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I recently had a conversation with an egalitarian that I thought would serve for a good jumping off point for a quick post about hermeneutics and exegesis.

Over the course of the conversation, the standard proof texts for and against complementarianism were tossed out. As it usually does, we ended up butting heads over the interpretation of 1 Timothy 2:12

I do not permit a woman to teach or to exercise authority over a man; rather, she is to remain quiet. (ESV)

Now, while we can and should build our case across the whole of Scripture, rather than resting it on a single verse… even if this verse were the only one to speak to the issue the complementarian case is still stronger than the egalitarian case.

They recognize this, so they have to come up with some way to interpret this that does not involve what it clearly means.

To do this, they narrow in on the word which gets translated here as “exercise authority.” (αὐθεντέω authentéō)

This word is used only once in the Scripture, but outside of the Scripture, it is used to describe a type of ultimate authority. It is the kind of authority that a military leader exercises over his subordinates. In the modern idiom, we might call it “executive authority.” In the context, combined with the concept of teaching, it is a clear reference to the office of Elder/Bishop/Pastor which has the dual function of ruling and teaching. Since this is one of the main themes of Paul’s instruction to Timothy, this point is incontrovertible and uncontested.

However, as I said, because this is such a clear statement against the concept of female eldership in the Church, the egalitarians have to find an escape hatch.

That is where the Usurp Authority argument comes in.

It is often argued that this word carries the meaning of “to usurp authority” or to “exercise illegitimate authority.” While this may —although I’ve never seen a reliable lexical source include this in the definition… or a reliable commentary that wasn’t trying to disprove the prima facie reading argue this way— be true in some contexts… the question has to be asked: is this the meaning in this context? That is the work of exegesis and hermeneutics. We have to look at the context in which the word is being used to understand how it is being used.

So is it the way it is being used here?

An easy way to find this out is simply to use the word in the sense that you are proposing, and then explore the implications.

“I do not allow a woman to teach or usurp authority over a man.” or “I do not allow a woman to teach or exercise illegitimate authority over a man.”

Well, what are the implications of that?

In this passage, Paul is contrasting men and women and giving instruction regarding their conduct. While we could debate about the implications, Paul instructs men to behave one way (pray, lifting holy hands without anger or quarreling, 1 Tim 2:8 ESV), and instructs women to behave in a corresponding but the different way (learn quietly with all submissiveness, 1 Tim 1:11 ESV). It is in the context of this contrast that Paul says “I do not permit a woman to teach or to exercise authority over a man.”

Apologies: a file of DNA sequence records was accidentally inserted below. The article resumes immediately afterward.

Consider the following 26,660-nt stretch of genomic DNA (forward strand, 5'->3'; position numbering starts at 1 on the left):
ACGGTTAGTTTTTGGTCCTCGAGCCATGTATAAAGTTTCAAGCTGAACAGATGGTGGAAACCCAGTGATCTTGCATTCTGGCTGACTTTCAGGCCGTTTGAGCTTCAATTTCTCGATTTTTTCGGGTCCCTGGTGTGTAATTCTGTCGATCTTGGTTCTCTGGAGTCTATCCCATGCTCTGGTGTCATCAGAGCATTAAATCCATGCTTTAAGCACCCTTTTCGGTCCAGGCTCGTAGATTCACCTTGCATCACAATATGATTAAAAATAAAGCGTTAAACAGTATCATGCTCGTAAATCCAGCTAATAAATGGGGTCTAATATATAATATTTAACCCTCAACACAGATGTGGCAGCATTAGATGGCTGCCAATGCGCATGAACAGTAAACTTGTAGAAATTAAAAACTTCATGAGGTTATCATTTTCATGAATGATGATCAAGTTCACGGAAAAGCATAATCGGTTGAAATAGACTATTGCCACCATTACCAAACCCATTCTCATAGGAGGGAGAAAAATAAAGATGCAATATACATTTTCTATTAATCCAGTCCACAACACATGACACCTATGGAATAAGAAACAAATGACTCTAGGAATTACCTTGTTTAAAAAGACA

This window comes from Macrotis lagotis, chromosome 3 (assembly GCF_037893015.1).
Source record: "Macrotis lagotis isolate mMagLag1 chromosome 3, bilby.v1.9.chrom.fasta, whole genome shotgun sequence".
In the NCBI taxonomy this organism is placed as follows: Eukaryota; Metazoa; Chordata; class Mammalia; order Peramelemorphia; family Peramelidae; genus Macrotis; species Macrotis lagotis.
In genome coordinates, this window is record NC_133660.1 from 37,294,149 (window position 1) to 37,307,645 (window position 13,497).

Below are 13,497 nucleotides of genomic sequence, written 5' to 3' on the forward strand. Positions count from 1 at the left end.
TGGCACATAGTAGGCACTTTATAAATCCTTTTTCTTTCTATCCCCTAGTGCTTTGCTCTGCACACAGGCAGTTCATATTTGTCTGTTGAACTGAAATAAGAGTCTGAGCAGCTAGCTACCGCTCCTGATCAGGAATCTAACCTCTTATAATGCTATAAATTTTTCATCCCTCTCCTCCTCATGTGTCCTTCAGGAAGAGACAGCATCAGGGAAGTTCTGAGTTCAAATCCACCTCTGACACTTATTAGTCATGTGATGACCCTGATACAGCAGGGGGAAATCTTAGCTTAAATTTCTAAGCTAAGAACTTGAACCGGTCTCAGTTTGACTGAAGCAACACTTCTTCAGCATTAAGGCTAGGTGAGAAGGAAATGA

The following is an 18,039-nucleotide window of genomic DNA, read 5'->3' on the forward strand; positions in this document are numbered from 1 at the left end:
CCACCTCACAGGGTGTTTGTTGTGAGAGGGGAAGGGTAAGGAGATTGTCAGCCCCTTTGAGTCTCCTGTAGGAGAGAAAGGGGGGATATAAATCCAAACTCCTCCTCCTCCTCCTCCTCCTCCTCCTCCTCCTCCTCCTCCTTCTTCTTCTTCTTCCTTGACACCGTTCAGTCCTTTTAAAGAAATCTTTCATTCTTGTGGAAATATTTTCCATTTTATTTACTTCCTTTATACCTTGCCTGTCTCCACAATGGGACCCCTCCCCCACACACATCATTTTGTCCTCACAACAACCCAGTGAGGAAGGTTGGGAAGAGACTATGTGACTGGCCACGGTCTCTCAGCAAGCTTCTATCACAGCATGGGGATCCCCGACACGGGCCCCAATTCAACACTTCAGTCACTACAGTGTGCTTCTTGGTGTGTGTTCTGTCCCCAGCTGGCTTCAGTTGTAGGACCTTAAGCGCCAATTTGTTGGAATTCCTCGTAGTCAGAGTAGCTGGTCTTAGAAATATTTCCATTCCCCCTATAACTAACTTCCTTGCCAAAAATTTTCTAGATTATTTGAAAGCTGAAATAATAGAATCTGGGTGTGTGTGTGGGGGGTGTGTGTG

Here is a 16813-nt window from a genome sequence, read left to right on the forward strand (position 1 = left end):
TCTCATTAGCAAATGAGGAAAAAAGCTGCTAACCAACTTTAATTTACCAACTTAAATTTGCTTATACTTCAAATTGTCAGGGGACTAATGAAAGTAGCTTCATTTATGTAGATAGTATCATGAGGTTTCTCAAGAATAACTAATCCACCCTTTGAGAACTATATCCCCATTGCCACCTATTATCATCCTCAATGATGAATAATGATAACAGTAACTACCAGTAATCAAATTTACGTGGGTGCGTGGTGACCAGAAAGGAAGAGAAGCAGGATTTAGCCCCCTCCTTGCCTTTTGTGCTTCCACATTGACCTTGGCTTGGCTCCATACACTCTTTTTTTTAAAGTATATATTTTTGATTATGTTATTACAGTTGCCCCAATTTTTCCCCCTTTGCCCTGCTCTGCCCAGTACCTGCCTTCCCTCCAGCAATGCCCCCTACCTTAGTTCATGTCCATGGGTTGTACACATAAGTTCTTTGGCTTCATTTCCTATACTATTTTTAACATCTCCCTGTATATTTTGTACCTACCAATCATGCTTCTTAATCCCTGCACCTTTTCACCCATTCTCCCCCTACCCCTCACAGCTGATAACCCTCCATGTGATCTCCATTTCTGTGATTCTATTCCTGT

So if the exercise of authority over a man in question here is only a usurpation of authority or an illegitimate exercise of authority… what is the implication?

Well, on the Egalitarian view of this passage, it is that women cannot usurp authority over a man, in contrast to men… who apparently can usurp authority over other men. Women cannot exercise illegitimate authority over a man… who apparently can exercise illegitimate authority over other men. The whole point of the passage is lost when taken to its logical conclusion on this view, rendering a nonsensical view where illicit usurpation of authority by men is acceptable, and it is only women who are not permitted to do this. In fact, the idea of permitting the illicit exercise of that authority is itself incoherent… if the exercise of authority is permitted by lawful authority (the Apostle Paul), then it is by definition not illicit. If the authority exercised is rightly vested by a legitimate authority (the evangelist Timothy, who appoints elders to teach and rule under the auspices of the Apostle Paul), then it is by definition not a usurped authority.

A simple reading of the verse in its immediate context and a bit of elementary logical thinking defeats this argument.

If however, we reverse the exercise and read use of authority in conjunction with teaching as a reference to the pastoral office… what we get is Paul comparing and contrasting the appropriate roles and conduct of women, and instructing Timothy in light of these differences, that women ought not to teach or exercise authority?

Why is that? The answer is literally found in the immediately preceding verse…

Women are to learn with all submissiveness in the Church, not teach with authority over the Church.